U.S. oil majors fall behind on climate, European lead

Major European oil companies are making major efforts to reduce greenhouse gas emissions to fight climate change. American majors are dragging their behinds.

Royal Dutch Shell pledged Tuesday to slash carbon emission by 50 percent and boost investment in clean, renewable energy. CEO Ben van Beurden promised to spend at least $2 billion on on wind power, biofuels and electric cars, about the same amount it will spend on shale oil.

“It is making sure that the products within society have an overall lower carbon footprint,” Beurden told investors, according to the Guardian newspaper. “That is the long-term way of making sure our business remains a relevant business in the face of the energy transition.” read more

Shell Midstream buying pipelines, terminals for $825m

Houston’s Shell Midstream Partners is going on a buying spree, acquiring $825 million worth of pipelines and terminals from its Royal Dutch Shell parent.

Written by

The deals designed to beef up the three-year-old Shell Midstream business give the Houston pipelines firm more ownership in Gulf Coast and Gulf of Mexico pipelines, as well as a slew of terminals from the Houston area to Washington state.

The drop-down acquisitions from the parent Shell and other Shell subsidiaries give Shell Midstream majority ownership of the Mars and Odyssey oil pipelines in the Gulf of Mexico. Shell Midstream already owned 49 percent stakes in the pipelines and the deal ups those stakes to at least 71 percent. read more

Royal Dutch Shell’s Deepwater Strength

Dividend Stream: Nov. 30, 2017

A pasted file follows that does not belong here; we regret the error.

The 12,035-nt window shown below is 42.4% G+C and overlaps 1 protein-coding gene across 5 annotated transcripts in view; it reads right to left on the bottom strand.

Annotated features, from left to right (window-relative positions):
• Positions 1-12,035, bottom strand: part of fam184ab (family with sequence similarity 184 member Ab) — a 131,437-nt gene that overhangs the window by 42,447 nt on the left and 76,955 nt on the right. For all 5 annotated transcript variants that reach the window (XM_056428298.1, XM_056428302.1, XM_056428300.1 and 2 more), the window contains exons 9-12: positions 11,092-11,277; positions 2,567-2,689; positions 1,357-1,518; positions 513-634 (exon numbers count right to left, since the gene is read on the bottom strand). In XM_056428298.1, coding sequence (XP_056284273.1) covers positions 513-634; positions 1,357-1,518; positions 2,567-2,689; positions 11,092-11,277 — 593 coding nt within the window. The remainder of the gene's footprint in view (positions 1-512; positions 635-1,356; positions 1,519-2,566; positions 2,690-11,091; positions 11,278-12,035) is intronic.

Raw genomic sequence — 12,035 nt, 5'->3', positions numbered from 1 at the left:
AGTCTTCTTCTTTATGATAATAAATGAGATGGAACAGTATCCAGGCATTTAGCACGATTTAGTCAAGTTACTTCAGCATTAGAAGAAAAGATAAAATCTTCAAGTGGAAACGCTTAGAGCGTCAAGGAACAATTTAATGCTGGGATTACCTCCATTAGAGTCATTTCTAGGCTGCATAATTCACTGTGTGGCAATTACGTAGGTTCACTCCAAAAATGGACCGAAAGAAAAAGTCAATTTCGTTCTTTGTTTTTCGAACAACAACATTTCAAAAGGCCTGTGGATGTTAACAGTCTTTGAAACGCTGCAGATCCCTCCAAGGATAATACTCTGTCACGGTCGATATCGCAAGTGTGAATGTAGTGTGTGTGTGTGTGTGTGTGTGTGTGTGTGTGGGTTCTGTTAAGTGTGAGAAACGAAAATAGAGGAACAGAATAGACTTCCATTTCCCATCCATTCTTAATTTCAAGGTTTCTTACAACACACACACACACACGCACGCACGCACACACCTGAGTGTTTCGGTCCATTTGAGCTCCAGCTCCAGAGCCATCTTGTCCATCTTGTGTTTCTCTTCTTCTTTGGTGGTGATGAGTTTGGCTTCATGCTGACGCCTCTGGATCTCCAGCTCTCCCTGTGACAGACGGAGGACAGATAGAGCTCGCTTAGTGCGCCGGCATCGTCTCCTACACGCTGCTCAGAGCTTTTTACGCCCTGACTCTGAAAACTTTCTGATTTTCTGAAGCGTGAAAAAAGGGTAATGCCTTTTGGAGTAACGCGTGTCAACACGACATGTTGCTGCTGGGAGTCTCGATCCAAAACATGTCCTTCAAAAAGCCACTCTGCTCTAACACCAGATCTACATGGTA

Summary

  • Royal Dutch Shell held its annual analyst day earlier this week.
  • Management expects to generate at least $25 billion in excess cash flow by 2019.
  • Despite rising share prices, Shell can still be picked up here.
  • This idea was discussed in more depth with members of my private investing community, Streaming Income.

The recovery in oil and gas is in full swing. While benchmark crude oil prices have gone up across the board, Brent is now $63 per barrel, the catalyst for this recovery comes more in the fact that oil producers have done such a good job in bringing costs down.

Nowhere is that more starkly noticeable than in offshore, deepwater drilling, where dayrates for state-of-the-art rigs have gone from as high as $700,000 three years ago to just $250,000 or so. As onshore rig counts creep higher, cost inflation is once again becoming a fact of life in select onshore shale plays. With deepwater drilling, however, there are still many rigs ‘stacked’ in harbors across the world just waiting to come out and get activated, thereby keeping development and operational costs down. read more

Shell signals return to pure cash dividend, focus on renewables